When the king found out about it, he threw the ungrateful man out of his kingdom and put him in the hands of his torturers until he could repay the debt, which, of course, he couldn’t do.

Here’s the point. Are you having trouble erasing the debt of offenses against you? Then you must have forgotten the debt of your offenses against Christ, which He forgave you!

Have we forgotten the weight of our own sin? 

This is the gospel of agape.

Paul used the same verb (logizomai) in Romans 4:8. Listen to this amazing erasure of redemption: “Blessed is the man whose sin the Lord will not take into account.” The Same word is used for the action of agape. 

“BLESSED is the man – that’s putting it mildly – whose sins have been erased from the ledger of God’s accounting.”

Paul used the verb again when he wrote in 2 Corinthians 5:19, “God was in Christ reconciling the world to Himself, not counting their sins against them.”

In other words, those who are reconciled to God through Christ have had their files of sin cleared out. Beloved, your record is clean.

In fact, the ledger isn’t entirely clear. If you take a closer look, in the place of sins which we have committed against God is the deposit of Christ’s righteousness which has been imputed to our account – same accounting word is used – the righteousness of Christ has been imputed - credited – entered to our personal account in the ledger of God. (Romans 4:11)

That’s like taking your checkbook out and discovering you don’t have any money. You don’t have to use your imagination on this one. But then you go to the bank to ask them if they’ll not charge you overdraft fees because it took 3 days before you realized you were overdrawn . . . I’m speaking hypothetically here! But the bank manager comes out and shakes your hand and gives you a handful of candy because, evidently, Bill Gates got your bank account number and transferred it all into your empty account all of his wealth. Imagine looking at your account balance and seeing a billion-dollar-plus deposit.

Ha . . . you can drive on past the Dollar Store and go directly to Target . . . you’re loaded.

Listen, Jesus Christ credited to your account the wealth of His righteousness. You didn’t have any. All you had in that account was sin. He withdrew that and paid all the fees and all the administrative charges against you and then transferred His righteousness into your account.

The same word is used in 1 Corinthians 13.

Now does forgiving mean forgetting? Can anyone truly forget offenses and injustices and hurts and pains? No.

In 1 Corinthians 13, Paul doesn’t say, “Don’t ever get hurt; don’t be offended; ignore the pain.” He says, “Keep your eraser moving.” Choosing to love with agape means choosing to forget.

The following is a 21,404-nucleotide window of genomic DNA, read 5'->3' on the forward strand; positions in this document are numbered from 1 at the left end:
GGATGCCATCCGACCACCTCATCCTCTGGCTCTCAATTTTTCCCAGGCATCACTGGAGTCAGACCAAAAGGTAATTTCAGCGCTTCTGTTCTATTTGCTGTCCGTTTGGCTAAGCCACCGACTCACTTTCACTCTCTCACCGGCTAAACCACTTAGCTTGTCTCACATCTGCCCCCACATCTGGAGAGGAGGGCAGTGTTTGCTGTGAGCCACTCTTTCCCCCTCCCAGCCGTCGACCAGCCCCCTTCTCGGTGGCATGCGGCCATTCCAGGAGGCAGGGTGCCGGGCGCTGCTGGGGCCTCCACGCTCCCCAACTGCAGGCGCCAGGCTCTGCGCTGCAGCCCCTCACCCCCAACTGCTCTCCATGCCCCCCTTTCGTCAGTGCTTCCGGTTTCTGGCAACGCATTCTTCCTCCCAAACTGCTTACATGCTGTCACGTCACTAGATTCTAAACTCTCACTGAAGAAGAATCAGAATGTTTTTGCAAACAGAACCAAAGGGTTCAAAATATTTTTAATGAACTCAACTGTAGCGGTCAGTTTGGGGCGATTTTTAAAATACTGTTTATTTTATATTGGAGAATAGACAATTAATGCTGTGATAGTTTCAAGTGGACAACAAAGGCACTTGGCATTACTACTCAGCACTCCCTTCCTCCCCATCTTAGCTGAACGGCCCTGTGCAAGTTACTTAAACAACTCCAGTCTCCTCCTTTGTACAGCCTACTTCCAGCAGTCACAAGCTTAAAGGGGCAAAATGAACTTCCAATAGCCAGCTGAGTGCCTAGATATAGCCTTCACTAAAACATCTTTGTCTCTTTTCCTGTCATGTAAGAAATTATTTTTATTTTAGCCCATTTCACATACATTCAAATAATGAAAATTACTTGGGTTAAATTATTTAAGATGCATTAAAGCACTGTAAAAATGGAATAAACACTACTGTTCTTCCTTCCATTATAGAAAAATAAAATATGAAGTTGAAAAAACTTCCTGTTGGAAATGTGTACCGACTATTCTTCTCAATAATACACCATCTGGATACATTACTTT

How do you forget?

Webster caught the Biblical nuance of this as he defined “forget”: listen to this – to cease to remember – to leave behind – to fail to think of – to neglect either carelessly or willfully – to cease thinking of something. [SOURCE: Random House Webster’s College Dictionary, (Random House, 1997): forget]

What a great description of agape’s willing forgetfulness of offenses.

We tend to record our blessings in the sand and forget them, but we should engrave our offenses in granite and never forget them.

And what a great cost that is to our peace of mind and to the joy of our salvation.

Wayne Grudem wrote, “Where love abounds in a fellowship of Christians, many small offenses, and even some large ones, are overlooked and forgotten. But where love is lacking, every word is viewed with suspicion, every action is liable to misunderstanding, and conflicts abound.” [SOURCE: David Walls & Max Anders, Holman New Testament Commentary: I & II Peter, I, II & III John, Jude (Holman, 1999), p. 73]

That works in the church, in the home, in the marriage, on the campus, in the shop, and everywhere.

Can we learn how to love like this? Yes.

It is no coincidence that the Spirit of God would inspire Peter, of all the Apostles, to write, “Keep fervent in your love for one another, because love – agape – covers a multitude of sins.” (1 Peter 4:8)

You say, “But I just can’t forget . . . I can’t seem to cover it up.” You’re right. You can’t. Agape is impossible. And this assignment might be the toughest one on the list for you to surrender to the Spirit to accomplish in your life.

But God, the great forgetter of our sin – who chooses to remember our transgression no more (Hebrews 8:12);